Brunswick – Strong Fundamentals With Attractive Upside

Investment Thesis:

Brunswick Corporation (BC) presents an attractive buying opportunity for long investors, offering aggressive bull upside potential if the firm is able to capitalize effectively on its industry-leading branding in the boating industry, a strong base case as a market leader expanding into higher margin businesses in a space with significant barriers to entry, and an opportunity investment opportunity as a hedge for cyclical downside environments. Modeling BC’s financial statements then discounting its projected future cash flows, I recommend a buy of BC at a price target of $120 within two years, a premium of 22% over its current stock price of $98.


Company Overview:

BC is a travel and leisure company that designs and manufactures recreational boating equipment. Though BC’s historical roots are in consumer products generally, BC underwent an entire corporate shift in 2019 and is officially focused today on the boating industry exclusively. BC’s business lines can be segmented into Boats, Propulsion Systems, and Parts & Accessories. These business segments contributed 30%, 38%, and 32%, respectively to overall 2020 revenue of $4,407MM. That said, the company’s Parts and Accessories business is its fast growing segment, and the company is taking active steps to capitalize on the higher-margin segment. The company is headquartered in Mettawa, Illinois, and primarily operates its manufacturing and logistics facilities out of the United States, but also operates select manufacturing plants throughout Europe and East Asia. 


Industry Overview:

The recreational boating market was valued at $35 billion USD in 2020 and is expected to grow at a 6.5% CAGR from 2021 to 2027. BC has nearly 13% of the total market share and continues to dominate the small-mid size yachting and fishing market, with leading brands such as Sea Ray and Boston Whaler. BC also controls the marine propulsion market, as its Mercury propulsion brand is the largest builder of propulsion systems in the world.


BC’s recent success in this industry is driven by its industry-leading propulsion systems and targeted acquisitions that drive synergies within its niche industry vertical. In the boating segment, products within the mid to mid-high-end recreational vehicles have been historically dominated by a few leading players such as Sea Ray and Boston Whaler. In the propulsion segment, BC’s subsidiary Mercury is one of the oldest and largest propulsion engines for marine vehicles. Of note, BC’s Parts and Accessories business is both its fastest growing segment, as well as its most profitable. Historically, margins within the boating and propulsion segments industry wide have been narrow, whereas margins within the Parts and Accessories segment have been historically wide. After all, if an owner cannot start their $2million yacht’s engine, they are willing to overpay on a $200 part to get the vehicle out on the water.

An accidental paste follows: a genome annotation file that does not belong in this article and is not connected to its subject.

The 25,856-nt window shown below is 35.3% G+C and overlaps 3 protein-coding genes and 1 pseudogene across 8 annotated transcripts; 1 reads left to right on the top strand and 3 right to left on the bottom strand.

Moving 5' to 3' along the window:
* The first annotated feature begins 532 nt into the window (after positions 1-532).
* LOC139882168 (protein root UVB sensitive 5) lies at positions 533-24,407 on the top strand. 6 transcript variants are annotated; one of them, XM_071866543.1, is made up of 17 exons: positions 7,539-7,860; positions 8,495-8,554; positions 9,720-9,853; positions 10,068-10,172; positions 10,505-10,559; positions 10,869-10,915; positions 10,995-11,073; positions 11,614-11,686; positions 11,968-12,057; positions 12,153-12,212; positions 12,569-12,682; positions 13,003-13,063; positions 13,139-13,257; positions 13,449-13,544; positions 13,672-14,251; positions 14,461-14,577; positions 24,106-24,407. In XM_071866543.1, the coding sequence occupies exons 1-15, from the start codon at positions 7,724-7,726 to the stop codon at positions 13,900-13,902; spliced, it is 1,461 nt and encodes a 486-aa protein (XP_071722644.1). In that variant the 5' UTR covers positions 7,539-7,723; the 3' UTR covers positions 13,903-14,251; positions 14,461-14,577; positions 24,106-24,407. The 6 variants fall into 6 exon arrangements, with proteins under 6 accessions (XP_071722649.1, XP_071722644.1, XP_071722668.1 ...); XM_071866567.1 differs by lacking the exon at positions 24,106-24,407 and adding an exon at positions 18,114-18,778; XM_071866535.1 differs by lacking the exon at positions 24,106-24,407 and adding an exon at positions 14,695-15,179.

Generally, new boats are sold through independent dealers, meaning that players such as BC which can offer attractive recurring revenue opportunities, financing support, and marketing for dealers are often the brands that get their new boats on the showroom floor. Historically, owners have held onto marine recreational vehicles longer than other typical hobby investments such as cars and RVs, and the boating industry has a strong secondary market. Thus, while it is crucial for BC to first get customers to purchase boats, once a boat is out on the market, unlike other cyclical industries Brunswick is able to capture significant recurring revenue through its Parts and Accessories businesses.


I recommend a BUY in BC for the following reasons:

  1. Strong Consumer Demand Driving Industry Tailwinds

First, the COVID-19 pandemic pushed a significant portion of wealthy consumers to value recreational opportunities as they were stuck at home, or at their waterfront vacation homes, during quarantine, or while working from home. Many consumers, a significant number new to boating itself, will continue to purchase boats and need propulsion systems and parts. BC is uniquely able to cater to all aspects of downstream customer demand. Specifically, BC’s Parts and Accessories segment offers an attractive reason for investors to get excited. BC’s focus on Parts and Accessories highlights management’s focus on stickier, recurring revenue. This can act as a safeguard against cyclicality, in addition to aggressive upside opportunities as margins expand.


  1. First Step Advantage to Capturing the Nascent International Market

While the US market continues to dominate recreational boat spending, growing markets such as the Asia Pacific and Europe will drive some of the largest consumer demand over the next decade. As a result, competitors who possess the preexisting infrastructure and distribution systems will be the most capable of getting products to market to win over customers. BC recently solidified its supply chain with its acquisition of SemahTronix, a wire manufacturer for highly complex industries. In addition to shoring up supply chains for product distribution, BC is a step ahead of the competition when it comes to market awareness. For example,  BC’s recent acquisition of the boating club company Fanautic will enable it to better understand and market to Fanautic’s European user base. In fact, BC’s acquisitions are able to synergize well not just with BC’s leading brands, but with its other, targeted vertical integrations. As the last example of BC’s aggressive acquisitions practice, its 2021 acquisition of Navico, a Norway-based leader in OEM equipment internationally, will help BC penetrate the very markets that Fanautic plays toward. Navico reported revenues of $441MM in the 12-month period ending May 2021. Interestingly, Navico was bought at a 13x EBITDA multiple valuation and is now marked at a 10x multiple post-synergy, indicating an accretive acquisition for BC. Supporting this, BC management remains optimistic that the Navico acquisition will help their Parts and Accessories business exceed $2billion in revenues, and recall that BC’s Parts & Accessories business is their most profitable segment.